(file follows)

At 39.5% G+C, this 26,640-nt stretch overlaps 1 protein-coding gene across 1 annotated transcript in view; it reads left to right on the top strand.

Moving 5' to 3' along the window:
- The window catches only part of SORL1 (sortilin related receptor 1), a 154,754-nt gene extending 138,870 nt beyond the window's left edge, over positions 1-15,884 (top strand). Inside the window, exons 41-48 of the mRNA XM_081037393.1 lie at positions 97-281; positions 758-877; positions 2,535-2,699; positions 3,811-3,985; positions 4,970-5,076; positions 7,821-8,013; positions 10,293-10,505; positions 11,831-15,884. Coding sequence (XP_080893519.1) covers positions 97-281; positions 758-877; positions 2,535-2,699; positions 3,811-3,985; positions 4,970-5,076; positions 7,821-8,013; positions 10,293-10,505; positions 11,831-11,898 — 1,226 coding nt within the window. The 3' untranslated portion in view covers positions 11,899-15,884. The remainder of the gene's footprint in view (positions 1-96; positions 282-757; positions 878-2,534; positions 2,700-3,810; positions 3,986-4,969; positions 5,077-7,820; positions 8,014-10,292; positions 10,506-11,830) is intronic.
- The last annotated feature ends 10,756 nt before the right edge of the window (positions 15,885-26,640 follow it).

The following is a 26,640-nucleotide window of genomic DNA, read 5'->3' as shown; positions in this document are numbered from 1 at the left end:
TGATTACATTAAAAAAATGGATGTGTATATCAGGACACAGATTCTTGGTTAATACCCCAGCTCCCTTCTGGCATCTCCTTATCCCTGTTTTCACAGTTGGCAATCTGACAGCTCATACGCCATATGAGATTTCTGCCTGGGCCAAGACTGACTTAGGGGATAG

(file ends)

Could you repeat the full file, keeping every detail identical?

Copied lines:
At 39.5% G+C, this 26,640-nt stretch overlaps 1 protein-coding gene across 1 annotated transcript in view; it reads left to right on the top strand.

Moving 5' to 3' along the window:
- The window catches only part of SORL1 (sortilin related receptor 1), a 154,754-nt gene extending 138,870 nt beyond the window's left edge, over positions 1-15,884 (top strand). Inside the window, exons 41-48 of the mRNA XM_081037393.1 lie at positions 97-281; positions 758-877; positions 2,535-2,699; positions 3,811-3,985; positions 4,970-5,076; positions 7,821-8,013; positions 10,293-10,505; positions 11,831-15,884. Coding sequence (XP_080893519.1) covers positions 97-281; positions 758-877; positions 2,535-2,699; positions 3,811-3,985; positions 4,970-5,076; positions 7,821-8,013; positions 10,293-10,505; positions 11,831-11,898 — 1,226 coding nt within the window. The 3' untranslated portion in view covers positions 11,899-15,884. The remainder of the gene's footprint in view (positions 1-96; positions 282-757; positions 878-2,534; positions 2,700-3,810; positions 3,986-4,969; positions 5,077-7,820; positions 8,014-10,292; positions 10,506-11,830) is intronic.
- The last annotated feature ends 10,756 nt before the right edge of the window (positions 15,885-26,640 follow it).

The following is a 26,640-nucleotide window of genomic DNA, read 5'->3' as shown; positions in this document are numbered from 1 at the left end:
TGATTACATTAAAAAAATGGATGTGTATATCAGGACACAGATTCTTGGTTAATACCCCAGCTCCCTTCTGGCATCTCCTTATCCCTGTTTTCACAGTTGGCAATCTGACAGCTCATACGCCATATGAGATTTCTGCCTGGGCCAAGACTGACTTAGGGGATAG